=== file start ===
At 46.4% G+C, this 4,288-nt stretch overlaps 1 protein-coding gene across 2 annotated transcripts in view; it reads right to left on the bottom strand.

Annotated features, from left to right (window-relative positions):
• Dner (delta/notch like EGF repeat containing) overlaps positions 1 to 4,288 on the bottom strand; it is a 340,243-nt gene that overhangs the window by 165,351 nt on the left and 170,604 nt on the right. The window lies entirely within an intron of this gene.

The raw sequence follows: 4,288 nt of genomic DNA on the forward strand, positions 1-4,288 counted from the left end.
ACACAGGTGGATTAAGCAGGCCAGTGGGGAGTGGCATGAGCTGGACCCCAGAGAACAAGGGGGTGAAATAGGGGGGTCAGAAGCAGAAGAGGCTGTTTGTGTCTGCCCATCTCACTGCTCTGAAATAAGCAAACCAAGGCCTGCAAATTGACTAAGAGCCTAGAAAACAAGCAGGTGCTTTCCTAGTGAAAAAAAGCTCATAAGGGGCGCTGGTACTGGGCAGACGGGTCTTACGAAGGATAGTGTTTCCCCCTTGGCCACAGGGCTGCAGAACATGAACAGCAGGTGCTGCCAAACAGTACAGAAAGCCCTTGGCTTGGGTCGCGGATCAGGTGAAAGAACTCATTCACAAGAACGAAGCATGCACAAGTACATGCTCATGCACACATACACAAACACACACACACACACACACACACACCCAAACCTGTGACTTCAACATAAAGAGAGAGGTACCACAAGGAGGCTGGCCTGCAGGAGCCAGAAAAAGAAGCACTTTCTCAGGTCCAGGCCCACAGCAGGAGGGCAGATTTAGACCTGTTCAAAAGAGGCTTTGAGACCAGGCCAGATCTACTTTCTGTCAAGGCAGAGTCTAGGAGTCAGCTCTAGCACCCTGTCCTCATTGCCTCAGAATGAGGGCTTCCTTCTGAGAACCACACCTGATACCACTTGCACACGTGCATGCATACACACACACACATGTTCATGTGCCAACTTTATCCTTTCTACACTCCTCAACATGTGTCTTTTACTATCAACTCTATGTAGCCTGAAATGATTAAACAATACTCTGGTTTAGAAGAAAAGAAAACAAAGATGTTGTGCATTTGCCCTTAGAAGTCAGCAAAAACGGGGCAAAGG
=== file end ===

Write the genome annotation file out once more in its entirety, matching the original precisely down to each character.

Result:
At 46.4% G+C, this 4,288-nt stretch overlaps 1 protein-coding gene across 2 annotated transcripts in view; it reads right to left on the bottom strand.

Annotated features, from left to right (window-relative positions):
• Dner (delta/notch like EGF repeat containing) overlaps positions 1 to 4,288 on the bottom strand; it is a 340,243-nt gene that overhangs the window by 165,351 nt on the left and 170,604 nt on the right. The window lies entirely within an intron of this gene.

The raw sequence follows: 4,288 nt of genomic DNA on the forward strand, positions 1-4,288 counted from the left end.
ACACAGGTGGATTAAGCAGGCCAGTGGGGAGTGGCATGAGCTGGACCCCAGAGAACAAGGGGGTGAAATAGGGGGGTCAGAAGCAGAAGAGGCTGTTTGTGTCTGCCCATCTCACTGCTCTGAAATAAGCAAACCAAGGCCTGCAAATTGACTAAGAGCCTAGAAAACAAGCAGGTGCTTTCCTAGTGAAAAAAAGCTCATAAGGGGCGCTGGTACTGGGCAGACGGGTCTTACGAAGGATAGTGTTTCCCCCTTGGCCACAGGGCTGCAGAACATGAACAGCAGGTGCTGCCAAACAGTACAGAAAGCCCTTGGCTTGGGTCGCGGATCAGGTGAAAGAACTCATTCACAAGAACGAAGCATGCACAAGTACATGCTCATGCACACATACACAAACACACACACACACACACACACACACCCAAACCTGTGACTTCAACATAAAGAGAGAGGTACCACAAGGAGGCTGGCCTGCAGGAGCCAGAAAAAGAAGCACTTTCTCAGGTCCAGGCCCACAGCAGGAGGGCAGATTTAGACCTGTTCAAAAGAGGCTTTGAGACCAGGCCAGATCTACTTTCTGTCAAGGCAGAGTCTAGGAGTCAGCTCTAGCACCCTGTCCTCATTGCCTCAGAATGAGGGCTTCCTTCTGAGAACCACACCTGATACCACTTGCACACGTGCATGCATACACACACACACATGTTCATGTGCCAACTTTATCCTTTCTACACTCCTCAACATGTGTCTTTTACTATCAACTCTATGTAGCCTGAAATGATTAAACAATACTCTGGTTTAGAAGAAAAGAAAACAAAGATGTTGTGCATTTGCCCTTAGAAGTCAGCAAAAACGGGGCAAAGG